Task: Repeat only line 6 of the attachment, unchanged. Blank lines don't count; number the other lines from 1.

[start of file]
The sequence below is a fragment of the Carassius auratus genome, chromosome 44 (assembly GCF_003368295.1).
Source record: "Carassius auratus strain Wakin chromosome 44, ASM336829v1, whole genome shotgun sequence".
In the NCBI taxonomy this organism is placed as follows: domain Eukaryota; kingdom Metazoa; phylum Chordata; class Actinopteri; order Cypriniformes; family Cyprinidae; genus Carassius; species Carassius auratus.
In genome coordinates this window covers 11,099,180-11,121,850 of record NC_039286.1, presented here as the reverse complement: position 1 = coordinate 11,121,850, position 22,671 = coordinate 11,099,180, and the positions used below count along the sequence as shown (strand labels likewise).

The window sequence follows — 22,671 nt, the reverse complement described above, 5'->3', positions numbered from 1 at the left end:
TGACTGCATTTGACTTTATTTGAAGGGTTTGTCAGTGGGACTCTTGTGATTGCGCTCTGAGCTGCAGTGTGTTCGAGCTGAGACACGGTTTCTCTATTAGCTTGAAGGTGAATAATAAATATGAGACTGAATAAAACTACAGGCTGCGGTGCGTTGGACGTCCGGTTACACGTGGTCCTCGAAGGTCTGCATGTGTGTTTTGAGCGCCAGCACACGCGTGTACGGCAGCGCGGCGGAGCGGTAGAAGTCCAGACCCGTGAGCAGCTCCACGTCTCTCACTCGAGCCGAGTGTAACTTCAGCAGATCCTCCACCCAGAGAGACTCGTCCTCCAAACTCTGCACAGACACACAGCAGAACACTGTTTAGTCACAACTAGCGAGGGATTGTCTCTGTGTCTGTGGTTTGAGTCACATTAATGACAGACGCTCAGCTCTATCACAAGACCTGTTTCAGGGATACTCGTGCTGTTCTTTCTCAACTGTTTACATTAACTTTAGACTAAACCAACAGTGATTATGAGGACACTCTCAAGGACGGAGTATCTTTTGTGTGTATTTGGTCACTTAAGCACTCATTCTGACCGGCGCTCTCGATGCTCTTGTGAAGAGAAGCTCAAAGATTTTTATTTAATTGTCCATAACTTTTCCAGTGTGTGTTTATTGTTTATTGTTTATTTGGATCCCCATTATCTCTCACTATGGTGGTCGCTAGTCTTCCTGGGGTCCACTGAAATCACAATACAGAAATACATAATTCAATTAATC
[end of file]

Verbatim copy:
TGACTGCATTTGACTTTATTTGAAGGGTTTGTCAGTGGGACTCTTGTGATTGCGCTCTGAGCTGCAGTGTGTTCGAGCTGAGACACGGTTTCTCTATTAGCTTGAAGGTGAATAATAAATATGAGACTGAATAAAACTACAGGCTGCGGTGCGTTGGACGTCCGGTTACACGTGGTCCTCGAAGGTCTGCATGTGTGTTTTGAGCGCCAGCACACGCGTGTACGGCAGCGCGGCGGAGCGGTAGAAGTCCAGACCCGTGAGCAGCTCCACGTCTCTCACTCGAGCCGAGTGTAACTTCAGCAGATCCTCCACCCAGAGAGACTCGTCCTCCAAACTCTGCACAGACACACAGCAGAACACTGTTTAGTCACAACTAGCGAGGGATTGTCTCTGTGTCTGTGGTTTGAGTCACATTAATGACAGACGCTCAGCTCTATCACAAGACCTGTTTCAGGGATACTCGTGCTGTTCTTTCTCAACTGTTTACATTAACTTTAGACTAAACCAACAGTGATTATGAGGACACTCTCAAGGACGGAGTATCTTTTGTGTGTATTTGGTCACTTAAGCACTCATTCTGACCGGCGCTCTCGATGCTCTTGTGAAGAGAAGCTCAAAGATTTTTATTTAATTGTCCATAACTTTTCCAGTGTGTGTTTATTGTTTATTGTTTATTTGGATCCCCATTATCTCTCACTATGGTGGTCGCTAGTCTTCCTGGGGTCCACTGAAATCACAATACAGAAATACATAATTCAATTAATC